Credit FAQ Examines Why Regulatory Risk Is Assuming A Greater Significance For Renewable Energy Projects In Europe
Jul 05 2011 Read 933 Times
Ambitious targets for clean energy generation in the EU, coupled with political reactions to the recent nuclear crisis in Japan, are fueling interest in renewable energy. But despite the momentum behind renewable energy projects, Standard & Poor’s Ratings Services sees signs that regulatory risk is becoming a bigger issue for these projects in Europe.
In a Credit FAQ titled "Why Regulatory Risk Hinders Renewable Energy Projects In Europe," we address the following questions:
What is Standard & Poor’s approach to analyzing renewable energy projects?
Why has regulatory risk become more significant for European renewable energy projects?
How does Standard & Poor’s determine whether the regulatory system is likely to support a project’s credit quality?
How sustainable is the financial support for renewable energy in EU countries, in Standard & Poor’s opinion?
Are Feed-In Tariffs the only incentive Standard & Poor’s considers when assessing regulation and regulatory risk
When analyzing renewable energy projects, does Standard & Poor’s assume that regulatory support will remain constant?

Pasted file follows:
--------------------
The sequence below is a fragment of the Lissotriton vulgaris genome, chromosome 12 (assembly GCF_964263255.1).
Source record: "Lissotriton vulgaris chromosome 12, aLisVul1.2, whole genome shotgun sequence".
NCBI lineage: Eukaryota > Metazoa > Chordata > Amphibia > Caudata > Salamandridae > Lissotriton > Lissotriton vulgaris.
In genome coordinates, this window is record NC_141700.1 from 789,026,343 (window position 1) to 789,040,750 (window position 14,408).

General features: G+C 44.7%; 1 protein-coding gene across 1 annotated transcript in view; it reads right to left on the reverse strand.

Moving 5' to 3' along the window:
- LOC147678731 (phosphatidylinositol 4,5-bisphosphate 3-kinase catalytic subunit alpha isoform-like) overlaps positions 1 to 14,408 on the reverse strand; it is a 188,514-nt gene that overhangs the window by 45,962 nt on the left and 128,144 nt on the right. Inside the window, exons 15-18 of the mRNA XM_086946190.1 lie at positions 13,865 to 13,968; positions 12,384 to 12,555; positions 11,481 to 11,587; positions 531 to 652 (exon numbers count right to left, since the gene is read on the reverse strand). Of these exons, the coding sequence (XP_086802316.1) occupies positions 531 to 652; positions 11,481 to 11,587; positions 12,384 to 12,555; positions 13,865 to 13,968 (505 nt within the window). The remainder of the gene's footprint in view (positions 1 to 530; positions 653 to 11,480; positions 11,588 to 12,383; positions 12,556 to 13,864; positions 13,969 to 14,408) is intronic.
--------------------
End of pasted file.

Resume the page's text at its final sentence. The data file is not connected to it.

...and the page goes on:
How does Standard & Poor’s assess uncompensated reductions in the regulatory support or incentives that were promised to a project at the outset?
Does Standard & Poor’s apportion a similar level of regulatory risk to all renewable energy projects in a given jurisdiction, irrespective of fuel source?
The report is available to subscribers of RatingsDirect on the Global Credit Portal at www.globalcreditportal.com. If you are not a RatingsDirect subscriber, you may purchase a copy of the report by calling (1) 212-438-7280 or sending an e-mail to email@example.com. Ratings information can also be found on Standard & Poor’s public Web site by using the Ratings search box located in the left column at www.standardandpoors.com. Alternatively, call one of the following Standard & Poor’s numbers: Client Support Europe (44) 20-7176-7176; London Press Office (44) 20-7176-3605; Paris (33) 1-4420-6708; Frankfurt (49) 69-33-999-225; Stockholm (46) 8-440-5914; or Moscow (7) 495-783-4009.
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